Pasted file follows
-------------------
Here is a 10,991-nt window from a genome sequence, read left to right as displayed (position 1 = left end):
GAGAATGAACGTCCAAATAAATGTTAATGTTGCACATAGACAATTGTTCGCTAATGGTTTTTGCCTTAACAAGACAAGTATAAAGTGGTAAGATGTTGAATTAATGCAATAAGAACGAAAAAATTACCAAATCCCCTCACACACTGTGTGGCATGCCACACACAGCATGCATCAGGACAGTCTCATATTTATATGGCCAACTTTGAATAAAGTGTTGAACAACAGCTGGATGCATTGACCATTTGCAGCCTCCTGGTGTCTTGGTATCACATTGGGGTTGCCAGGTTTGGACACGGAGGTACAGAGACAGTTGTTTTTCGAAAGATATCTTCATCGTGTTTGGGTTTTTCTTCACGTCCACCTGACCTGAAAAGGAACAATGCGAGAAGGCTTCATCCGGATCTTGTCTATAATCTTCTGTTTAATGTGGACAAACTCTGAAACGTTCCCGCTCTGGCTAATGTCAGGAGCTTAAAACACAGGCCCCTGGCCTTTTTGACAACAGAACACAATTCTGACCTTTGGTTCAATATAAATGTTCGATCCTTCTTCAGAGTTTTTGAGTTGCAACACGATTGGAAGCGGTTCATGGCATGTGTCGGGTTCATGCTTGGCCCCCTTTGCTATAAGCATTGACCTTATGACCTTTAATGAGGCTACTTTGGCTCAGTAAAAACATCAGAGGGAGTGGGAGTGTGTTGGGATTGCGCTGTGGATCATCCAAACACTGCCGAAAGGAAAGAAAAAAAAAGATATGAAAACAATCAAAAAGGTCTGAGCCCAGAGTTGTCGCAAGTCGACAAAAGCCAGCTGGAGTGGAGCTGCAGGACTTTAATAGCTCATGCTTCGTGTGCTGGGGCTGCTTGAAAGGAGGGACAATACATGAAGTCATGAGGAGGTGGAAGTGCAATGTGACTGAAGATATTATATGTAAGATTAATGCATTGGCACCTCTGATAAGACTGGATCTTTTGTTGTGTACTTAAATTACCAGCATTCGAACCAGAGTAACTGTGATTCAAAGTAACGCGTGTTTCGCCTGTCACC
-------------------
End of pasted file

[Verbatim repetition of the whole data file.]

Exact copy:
Here is a 10,991-nt window from a genome sequence, read left to right as displayed (position 1 = left end):
GAGAATGAACGTCCAAATAAATGTTAATGTTGCACATAGACAATTGTTCGCTAATGGTTTTTGCCTTAACAAGACAAGTATAAAGTGGTAAGATGTTGAATTAATGCAATAAGAACGAAAAAATTACCAAATCCCCTCACACACTGTGTGGCATGCCACACACAGCATGCATCAGGACAGTCTCATATTTATATGGCCAACTTTGAATAAAGTGTTGAACAACAGCTGGATGCATTGACCATTTGCAGCCTCCTGGTGTCTTGGTATCACATTGGGGTTGCCAGGTTTGGACACGGAGGTACAGAGACAGTTGTTTTTCGAAAGATATCTTCATCGTGTTTGGGTTTTTCTTCACGTCCACCTGACCTGAAAAGGAACAATGCGAGAAGGCTTCATCCGGATCTTGTCTATAATCTTCTGTTTAATGTGGACAAACTCTGAAACGTTCCCGCTCTGGCTAATGTCAGGAGCTTAAAACACAGGCCCCTGGCCTTTTTGACAACAGAACACAATTCTGACCTTTGGTTCAATATAAATGTTCGATCCTTCTTCAGAGTTTTTGAGTTGCAACACGATTGGAAGCGGTTCATGGCATGTGTCGGGTTCATGCTTGGCCCCCTTTGCTATAAGCATTGACCTTATGACCTTTAATGAGGCTACTTTGGCTCAGTAAAAACATCAGAGGGAGTGGGAGTGTGTTGGGATTGCGCTGTGGATCATCCAAACACTGCCGAAAGGAAAGAAAAAAAAAGATATGAAAACAATCAAAAAGGTCTGAGCCCAGAGTTGTCGCAAGTCGACAAAAGCCAGCTGGAGTGGAGCTGCAGGACTTTAATAGCTCATGCTTCGTGTGCTGGGGCTGCTTGAAAGGAGGGACAATACATGAAGTCATGAGGAGGTGGAAGTGCAATGTGACTGAAGATATTATATGTAAGATTAATGCATTGGCACCTCTGATAAGACTGGATCTTTTGTTGTGTACTTAAATTACCAGCATTCGAACCAGAGTAACTGTGATTCAAAGTAACGCGTGTTTCGCCTGTCACC